I am having a hard time really getting into the Christmas spirit.

Maybe it’s because we have nary a Christmas decoration in our apartment– not a tree, not an angel, not even a display of the beautiful Christmas cards I have received (though I am so grateful of every one). Decorating the house when you aren’t actually spending Christmas in your own home somehow feels a little strange (leaving for Boston in Christmas Eve). Though I suppose we could have strung some lights to make the place festive. Is it too late? Maybe not.

Maybe it’s because I am super crazy busy at work– our busiest of the year are the weeks leading up to Christmas and New Year’s when tourists descend like termites into New York City, running around eating up all the free space and walking all slowly on the sidewalk blocking fast walkers such as myself. But despite being so busy, I am cutting the hours of my part-time staff because it should be EVEN BUSIER this time of year. l suddenly feel nervous that I might not have a job if things continue as they are. Thinking of traveling to NYC? Boy do I have a deal for you. Hotel prices are a fraction of what they were last year.

Maybe it’s because the shortest day of the year is quickly approaching, December 21st, and the lack of sunlight is really getting to me, despite my happy light on the desk. Maybe I should have considered the prozac this winter. Definitely too late for that.

Maybe it’s because I am dreaming of living in a place where I can invite my friends and family to join us in our home holiday spirit. But that’s not happening anytime soon. Well, not this Christmas anyway.

I don’t know. This year just feels a bit off. Maybe once I get to Boston and join my sister (TWINS TWINS TWINS!) and my Mamma, I will get a flaming shot of holiday joy. Sadly D. isn’t coming with me this year, so we’ll have our own private Christmas on a date to be determined. That’s something to definitely look forward to.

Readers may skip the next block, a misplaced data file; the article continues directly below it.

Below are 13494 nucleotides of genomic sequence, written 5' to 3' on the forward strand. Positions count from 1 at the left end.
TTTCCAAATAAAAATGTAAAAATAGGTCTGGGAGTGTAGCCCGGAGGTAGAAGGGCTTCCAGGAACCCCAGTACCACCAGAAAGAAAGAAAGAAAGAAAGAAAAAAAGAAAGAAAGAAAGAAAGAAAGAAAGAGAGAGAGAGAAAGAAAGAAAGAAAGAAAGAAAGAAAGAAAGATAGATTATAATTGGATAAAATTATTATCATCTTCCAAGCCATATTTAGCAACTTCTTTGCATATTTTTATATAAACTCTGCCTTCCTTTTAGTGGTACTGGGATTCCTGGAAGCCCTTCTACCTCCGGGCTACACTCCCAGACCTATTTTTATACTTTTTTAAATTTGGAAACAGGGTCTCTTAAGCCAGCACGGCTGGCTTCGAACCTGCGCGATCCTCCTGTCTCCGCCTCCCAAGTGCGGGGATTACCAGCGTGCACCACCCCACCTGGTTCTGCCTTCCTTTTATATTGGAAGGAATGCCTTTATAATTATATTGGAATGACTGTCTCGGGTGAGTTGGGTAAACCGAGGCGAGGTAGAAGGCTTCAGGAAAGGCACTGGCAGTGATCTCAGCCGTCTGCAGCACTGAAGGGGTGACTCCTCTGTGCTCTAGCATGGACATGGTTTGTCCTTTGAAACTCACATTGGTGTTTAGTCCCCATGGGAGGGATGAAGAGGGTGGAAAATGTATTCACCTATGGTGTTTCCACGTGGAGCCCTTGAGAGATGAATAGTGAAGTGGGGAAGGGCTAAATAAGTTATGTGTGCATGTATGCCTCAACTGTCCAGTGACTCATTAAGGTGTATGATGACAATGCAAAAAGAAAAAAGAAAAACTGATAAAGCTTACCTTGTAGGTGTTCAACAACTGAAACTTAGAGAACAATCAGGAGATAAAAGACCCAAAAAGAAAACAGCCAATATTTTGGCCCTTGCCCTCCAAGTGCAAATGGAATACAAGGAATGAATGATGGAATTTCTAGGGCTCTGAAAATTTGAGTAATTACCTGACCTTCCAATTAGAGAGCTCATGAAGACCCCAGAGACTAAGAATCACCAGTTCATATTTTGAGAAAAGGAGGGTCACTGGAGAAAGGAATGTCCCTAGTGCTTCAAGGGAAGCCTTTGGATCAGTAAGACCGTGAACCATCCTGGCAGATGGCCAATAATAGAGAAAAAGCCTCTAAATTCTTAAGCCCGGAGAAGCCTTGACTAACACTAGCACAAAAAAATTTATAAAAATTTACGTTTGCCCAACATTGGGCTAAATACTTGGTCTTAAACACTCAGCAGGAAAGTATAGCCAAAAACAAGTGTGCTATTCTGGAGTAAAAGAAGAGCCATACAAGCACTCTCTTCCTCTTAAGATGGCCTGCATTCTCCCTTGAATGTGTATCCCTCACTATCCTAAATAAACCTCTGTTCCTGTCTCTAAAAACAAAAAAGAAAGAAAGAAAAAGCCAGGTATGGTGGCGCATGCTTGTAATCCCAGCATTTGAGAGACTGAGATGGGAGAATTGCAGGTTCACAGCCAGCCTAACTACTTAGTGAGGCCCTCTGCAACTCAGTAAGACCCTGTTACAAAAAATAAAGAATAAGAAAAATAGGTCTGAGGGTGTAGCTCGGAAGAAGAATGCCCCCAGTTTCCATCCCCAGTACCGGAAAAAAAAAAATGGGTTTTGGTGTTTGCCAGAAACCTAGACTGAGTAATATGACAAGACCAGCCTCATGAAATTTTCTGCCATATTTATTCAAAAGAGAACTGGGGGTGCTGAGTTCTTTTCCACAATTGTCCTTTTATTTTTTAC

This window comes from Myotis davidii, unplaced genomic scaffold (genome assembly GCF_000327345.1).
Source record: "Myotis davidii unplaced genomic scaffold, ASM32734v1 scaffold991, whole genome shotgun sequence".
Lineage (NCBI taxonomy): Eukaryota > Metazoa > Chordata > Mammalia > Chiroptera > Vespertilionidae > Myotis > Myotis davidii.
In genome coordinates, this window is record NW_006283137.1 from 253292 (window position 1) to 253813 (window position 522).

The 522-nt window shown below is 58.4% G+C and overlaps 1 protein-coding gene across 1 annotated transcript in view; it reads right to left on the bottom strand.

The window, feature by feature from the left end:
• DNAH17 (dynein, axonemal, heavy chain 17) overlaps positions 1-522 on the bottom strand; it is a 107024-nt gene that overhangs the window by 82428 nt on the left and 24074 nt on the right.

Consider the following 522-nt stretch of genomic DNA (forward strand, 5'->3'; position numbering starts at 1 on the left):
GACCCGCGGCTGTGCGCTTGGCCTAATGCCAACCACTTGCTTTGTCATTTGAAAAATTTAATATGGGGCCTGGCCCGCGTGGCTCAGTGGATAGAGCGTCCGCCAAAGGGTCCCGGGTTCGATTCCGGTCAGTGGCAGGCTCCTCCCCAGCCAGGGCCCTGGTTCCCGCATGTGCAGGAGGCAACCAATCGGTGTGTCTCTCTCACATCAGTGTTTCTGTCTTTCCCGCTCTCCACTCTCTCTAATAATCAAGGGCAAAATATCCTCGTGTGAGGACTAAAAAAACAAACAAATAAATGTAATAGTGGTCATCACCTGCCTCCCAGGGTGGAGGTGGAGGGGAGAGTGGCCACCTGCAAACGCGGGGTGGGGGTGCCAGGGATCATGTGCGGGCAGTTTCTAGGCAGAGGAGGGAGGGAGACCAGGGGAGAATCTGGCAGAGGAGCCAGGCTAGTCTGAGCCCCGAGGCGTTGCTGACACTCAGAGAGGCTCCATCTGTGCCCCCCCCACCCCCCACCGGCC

This made me laugh and cry. A letter and response from the archives.

May 1997
Fax To: Dad
From: Terra (somewhere in the middle of the Pacific Ocean)
SS Universe Explorer
Re: Another change in plans….

* * *

Dad- Help! I need some advice. I have just received an offer to stay on the ship for 2-4 more months working in the same job but doing Alaska cruises. Pay is $225 per week+ room + board + return flight ticket home after (more than I make now). I can’t decide…Part of me says yes because: 1) would love to see Alaska. 2) since passengers are all adults, it would be a good way to get feedback on my hotel idea (and get support?) 3) good experience. But: 1) I am so tired. 2) Since it would be a “real cruise” I would have to dress up and be much more formal than I have to be now. 3) Since the routes up Alaska are repetitive it could get boring. If I decide yes, I will send you the $$ to cover my bills and insurance. I can’t do another 4 months, but 2 is very tempting. What do you think? I need to respond ASAP, so any feedback would be great. I am so torn! I miss and love you– Terra

May 1997 (same day)
Fax To: Terra
From: Dad
Re: Another change in plans….

* * *

Finally got your fax. My advice – Go for it! I’ll miss not having you home as expected. However, it sounds like a good opportunity. Love, Dad